CLICK HERE <—– For complete article

Cash buyers still dominate housing market

By  via Herald Tribune. com

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Cash on the table remains the preferred method of payment for homebuyers in Southwest Florida.

Buyers paid cash for 54 percent of all residential real estate purchased in Sarasota and Manatee counties in May, real estate Researcher RealtyTrac said Wednesday.

The two-county region ranked second among major U.S. metropolitan areas for the highest share of cash buyers of single-family homes and condominiums.

Cash buyers have dominated the Sarasota-Manatee real estate market for several years, even leading the nation for the top share in April.

But no-loan buying has actually slowed down, as 58.1 percent of home sales were closed with cash in May 2014.

Nationwide, all-cash buying dropped to 24.6 percent in May, its lowest level since November 2009, RealtyTrac reported.

Locally, Realtors say smaller investors have become key players in home sales while large institutional investors — who commanded the market during its early rebound — have stepped back.

Retiring baby boomers who have sold homes up North also are paying cash for homes here.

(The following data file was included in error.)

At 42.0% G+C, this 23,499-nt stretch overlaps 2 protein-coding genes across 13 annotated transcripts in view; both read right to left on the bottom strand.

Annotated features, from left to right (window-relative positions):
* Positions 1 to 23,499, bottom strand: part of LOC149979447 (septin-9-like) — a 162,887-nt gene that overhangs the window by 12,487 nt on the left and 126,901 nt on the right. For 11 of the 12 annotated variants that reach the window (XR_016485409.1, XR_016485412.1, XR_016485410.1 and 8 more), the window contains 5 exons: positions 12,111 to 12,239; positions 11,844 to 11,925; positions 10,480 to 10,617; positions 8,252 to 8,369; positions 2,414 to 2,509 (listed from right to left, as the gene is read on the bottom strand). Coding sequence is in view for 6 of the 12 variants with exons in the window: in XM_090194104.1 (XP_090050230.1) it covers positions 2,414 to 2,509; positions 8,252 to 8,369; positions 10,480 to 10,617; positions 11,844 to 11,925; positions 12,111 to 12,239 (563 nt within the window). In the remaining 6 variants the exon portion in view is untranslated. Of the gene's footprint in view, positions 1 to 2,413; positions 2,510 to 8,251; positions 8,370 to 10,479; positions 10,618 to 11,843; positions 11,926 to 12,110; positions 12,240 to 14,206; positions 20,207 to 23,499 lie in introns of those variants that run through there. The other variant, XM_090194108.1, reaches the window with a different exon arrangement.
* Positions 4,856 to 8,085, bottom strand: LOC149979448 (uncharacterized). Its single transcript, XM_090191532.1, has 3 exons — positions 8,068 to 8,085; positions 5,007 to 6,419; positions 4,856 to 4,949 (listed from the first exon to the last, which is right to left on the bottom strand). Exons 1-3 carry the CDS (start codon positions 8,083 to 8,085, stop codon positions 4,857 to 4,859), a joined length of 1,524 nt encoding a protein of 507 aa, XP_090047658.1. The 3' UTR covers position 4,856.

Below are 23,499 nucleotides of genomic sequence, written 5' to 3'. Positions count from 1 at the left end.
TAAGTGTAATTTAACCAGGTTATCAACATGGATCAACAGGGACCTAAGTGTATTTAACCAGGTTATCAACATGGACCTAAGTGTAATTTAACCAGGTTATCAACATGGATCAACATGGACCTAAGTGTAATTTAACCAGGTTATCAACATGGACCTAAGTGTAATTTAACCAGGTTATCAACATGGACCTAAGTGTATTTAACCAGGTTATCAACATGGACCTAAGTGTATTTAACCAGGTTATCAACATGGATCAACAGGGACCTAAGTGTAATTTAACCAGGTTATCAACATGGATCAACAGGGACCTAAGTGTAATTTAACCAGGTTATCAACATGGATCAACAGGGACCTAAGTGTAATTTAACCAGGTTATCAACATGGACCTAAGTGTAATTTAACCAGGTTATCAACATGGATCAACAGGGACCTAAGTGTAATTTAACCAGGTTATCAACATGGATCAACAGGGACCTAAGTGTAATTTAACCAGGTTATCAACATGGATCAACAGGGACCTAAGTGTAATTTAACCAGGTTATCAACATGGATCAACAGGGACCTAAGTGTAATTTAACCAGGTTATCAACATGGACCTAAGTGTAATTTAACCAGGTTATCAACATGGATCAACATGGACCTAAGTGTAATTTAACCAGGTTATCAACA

“As housing transitions from an investor-driven, cash-is-king market to one more dependent on traditional buyers, sales volume has been increasing over the last few months and is on track in 2015 to hit the highest level we’ve seen since 2006,” said RealtyTrac vice president Daren Blomquist.

Institutional investors — those that buy at least 10 properties a year — accounted for just 1.7 percent of home and condo sales in Sarasota-Manatee in May, down from 4.8 percent one year earlier.

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U.S. Bankruptcy Judge K. Rodney May will allow a $23 million judgment auction to the Colony’s Trustee to move forward later this summer.

The Colony

by: Kurt Schultheis

U.S. Bankruptcy Judge K. Rodney May approved an emergency motion from Colony Beach & Tennis Resort Chapter 7 Trustee William Maloney this afternoon that allows him to move forward with bids and an auction for a $23 million judgment against unit owners this summer.